I assume that the reason for this "one year on" was connected to the suggestion that this was by way of a pilot for "Prisoner 2.0" where the Village now send him on missions as an agent. Quite how that's supposed to be possible what with him being totally opposed to the Village's authorities, philosophies and indeed existence utterly passes me by, but there we are.
But never mind that because as we discovered in "Many Happy Returns" he's been away for more than a year by then already.
Really, this is impossible to reconcile. "Many Happy Returns" makes no sense if he's been allowed out of the Village before. The entire psychological effect hinges on him finally being given a taste of escape and for it then to be proved an impossibility.
Equally, "Do Not Forsake Me" features long stretches with him back with his old employers, but he doesn't once try to get them to act against the Village and they don't seem that interested in knowing where he's been this last year. True, he's mainly trying to convince them he's who he says he is, but surely a trip to Portmeirion would at least support his case that there are these numerologically obsessed baddies who've been messing with him. It has to be that he's already tried that once – in "Many Happy Returns" – only to learn that his own side at least already know of and most likely are in cahoots with the Village.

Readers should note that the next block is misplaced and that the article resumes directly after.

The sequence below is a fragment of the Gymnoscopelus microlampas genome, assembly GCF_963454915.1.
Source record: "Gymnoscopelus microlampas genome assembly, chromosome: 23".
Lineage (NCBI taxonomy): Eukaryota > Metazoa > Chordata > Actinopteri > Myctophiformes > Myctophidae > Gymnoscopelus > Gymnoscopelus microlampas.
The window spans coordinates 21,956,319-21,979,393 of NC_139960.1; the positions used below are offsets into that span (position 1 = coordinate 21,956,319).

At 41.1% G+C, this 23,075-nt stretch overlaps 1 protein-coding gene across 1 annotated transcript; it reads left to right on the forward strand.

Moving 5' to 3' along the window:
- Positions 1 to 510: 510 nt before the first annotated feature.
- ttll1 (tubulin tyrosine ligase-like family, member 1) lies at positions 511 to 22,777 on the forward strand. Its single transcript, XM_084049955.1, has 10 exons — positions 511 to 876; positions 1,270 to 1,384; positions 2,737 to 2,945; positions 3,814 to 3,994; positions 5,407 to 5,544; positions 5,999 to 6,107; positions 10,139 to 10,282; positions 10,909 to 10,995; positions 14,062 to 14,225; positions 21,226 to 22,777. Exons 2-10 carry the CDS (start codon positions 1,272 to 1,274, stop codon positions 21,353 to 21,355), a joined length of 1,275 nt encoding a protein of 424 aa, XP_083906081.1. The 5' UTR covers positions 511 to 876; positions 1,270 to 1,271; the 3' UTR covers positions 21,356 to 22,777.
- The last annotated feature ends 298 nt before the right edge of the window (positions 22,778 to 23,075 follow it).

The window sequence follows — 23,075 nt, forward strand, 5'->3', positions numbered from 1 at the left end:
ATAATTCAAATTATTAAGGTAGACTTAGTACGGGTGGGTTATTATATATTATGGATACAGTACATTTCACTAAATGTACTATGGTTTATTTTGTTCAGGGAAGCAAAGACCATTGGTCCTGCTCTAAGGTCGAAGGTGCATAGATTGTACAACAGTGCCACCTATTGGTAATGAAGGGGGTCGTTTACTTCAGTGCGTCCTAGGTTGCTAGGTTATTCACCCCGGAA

Of course, the Amnesia Room could be used to cover a multitude of sins. We are shown the Amnesia Room – helpfully labelled "examination room", thank you crystal clear Blu-ray – in a very Chekov's Gun way before the mind swap, and then when he first wakes in London it's certainly open to the interpretation that he's forgotten his entire year in the Village – at least until he catches sight of his new face and has an unconvincing flashback sequence consisting of clips from "Arrival" and "Free For All". After this he seems at least semi-aware that a year has gone astray.